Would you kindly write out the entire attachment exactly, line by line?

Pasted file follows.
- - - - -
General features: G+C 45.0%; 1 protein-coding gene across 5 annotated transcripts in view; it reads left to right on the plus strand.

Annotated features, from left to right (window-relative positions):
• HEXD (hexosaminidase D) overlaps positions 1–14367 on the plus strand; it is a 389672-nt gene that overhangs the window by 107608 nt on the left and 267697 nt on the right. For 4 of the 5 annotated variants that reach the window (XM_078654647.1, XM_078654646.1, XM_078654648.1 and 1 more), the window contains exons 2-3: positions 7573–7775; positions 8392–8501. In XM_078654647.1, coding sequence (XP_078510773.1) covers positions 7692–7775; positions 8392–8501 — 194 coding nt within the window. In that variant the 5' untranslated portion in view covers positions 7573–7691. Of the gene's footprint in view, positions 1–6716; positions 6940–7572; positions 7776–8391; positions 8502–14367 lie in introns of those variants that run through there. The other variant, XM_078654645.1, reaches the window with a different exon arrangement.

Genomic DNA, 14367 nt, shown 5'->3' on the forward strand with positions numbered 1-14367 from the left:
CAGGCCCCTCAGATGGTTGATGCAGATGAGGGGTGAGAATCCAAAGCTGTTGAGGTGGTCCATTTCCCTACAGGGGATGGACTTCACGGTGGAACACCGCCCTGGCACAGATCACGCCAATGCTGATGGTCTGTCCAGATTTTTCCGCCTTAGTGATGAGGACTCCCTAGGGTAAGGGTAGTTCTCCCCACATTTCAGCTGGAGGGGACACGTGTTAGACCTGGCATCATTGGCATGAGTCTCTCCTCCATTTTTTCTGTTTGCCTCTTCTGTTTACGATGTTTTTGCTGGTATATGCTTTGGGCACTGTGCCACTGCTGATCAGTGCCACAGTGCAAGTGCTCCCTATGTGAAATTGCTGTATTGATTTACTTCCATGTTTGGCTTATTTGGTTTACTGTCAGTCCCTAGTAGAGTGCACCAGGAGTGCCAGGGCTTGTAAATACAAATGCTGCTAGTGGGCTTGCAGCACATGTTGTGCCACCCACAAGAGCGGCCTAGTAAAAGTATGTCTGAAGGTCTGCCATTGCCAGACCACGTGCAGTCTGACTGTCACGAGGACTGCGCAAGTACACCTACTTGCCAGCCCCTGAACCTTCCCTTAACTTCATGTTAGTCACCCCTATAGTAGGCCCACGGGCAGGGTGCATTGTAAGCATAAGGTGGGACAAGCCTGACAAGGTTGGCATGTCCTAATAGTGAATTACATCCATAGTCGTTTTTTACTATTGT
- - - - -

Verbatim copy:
General features: G+C 45.0%; 1 protein-coding gene across 5 annotated transcripts in view; it reads left to right on the plus strand.

Annotated features, from left to right (window-relative positions):
• HEXD (hexosaminidase D) overlaps positions 1–14367 on the plus strand; it is a 389672-nt gene that overhangs the window by 107608 nt on the left and 267697 nt on the right. For 4 of the 5 annotated variants that reach the window (XM_078654647.1, XM_078654646.1, XM_078654648.1 and 1 more), the window contains exons 2-3: positions 7573–7775; positions 8392–8501. In XM_078654647.1, coding sequence (XP_078510773.1) covers positions 7692–7775; positions 8392–8501 — 194 coding nt within the window. In that variant the 5' untranslated portion in view covers positions 7573–7691. Of the gene's footprint in view, positions 1–6716; positions 6940–7572; positions 7776–8391; positions 8502–14367 lie in introns of those variants that run through there. The other variant, XM_078654645.1, reaches the window with a different exon arrangement.

Genomic DNA, 14367 nt, shown 5'->3' on the forward strand with positions numbered 1-14367 from the left:
CAGGCCCCTCAGATGGTTGATGCAGATGAGGGGTGAGAATCCAAAGCTGTTGAGGTGGTCCATTTCCCTACAGGGGATGGACTTCACGGTGGAACACCGCCCTGGCACAGATCACGCCAATGCTGATGGTCTGTCCAGATTTTTCCGCCTTAGTGATGAGGACTCCCTAGGGTAAGGGTAGTTCTCCCCACATTTCAGCTGGAGGGGACACGTGTTAGACCTGGCATCATTGGCATGAGTCTCTCCTCCATTTTTTCTGTTTGCCTCTTCTGTTTACGATGTTTTTGCTGGTATATGCTTTGGGCACTGTGCCACTGCTGATCAGTGCCACAGTGCAAGTGCTCCCTATGTGAAATTGCTGTATTGATTTACTTCCATGTTTGGCTTATTTGGTTTACTGTCAGTCCCTAGTAGAGTGCACCAGGAGTGCCAGGGCTTGTAAATACAAATGCTGCTAGTGGGCTTGCAGCACATGTTGTGCCACCCACAAGAGCGGCCTAGTAAAAGTATGTCTGAAGGTCTGCCATTGCCAGACCACGTGCAGTCTGACTGTCACGAGGACTGCGCAAGTACACCTACTTGCCAGCCCCTGAACCTTCCCTTAACTTCATGTTAGTCACCCCTATAGTAGGCCCACGGGCAGGGTGCATTGTAAGCATAAGGTGGGACAAGCCTGACAAGGTTGGCATGTCCTAATAGTGAATTACATCCATAGTCGTTTTTTACTATTGT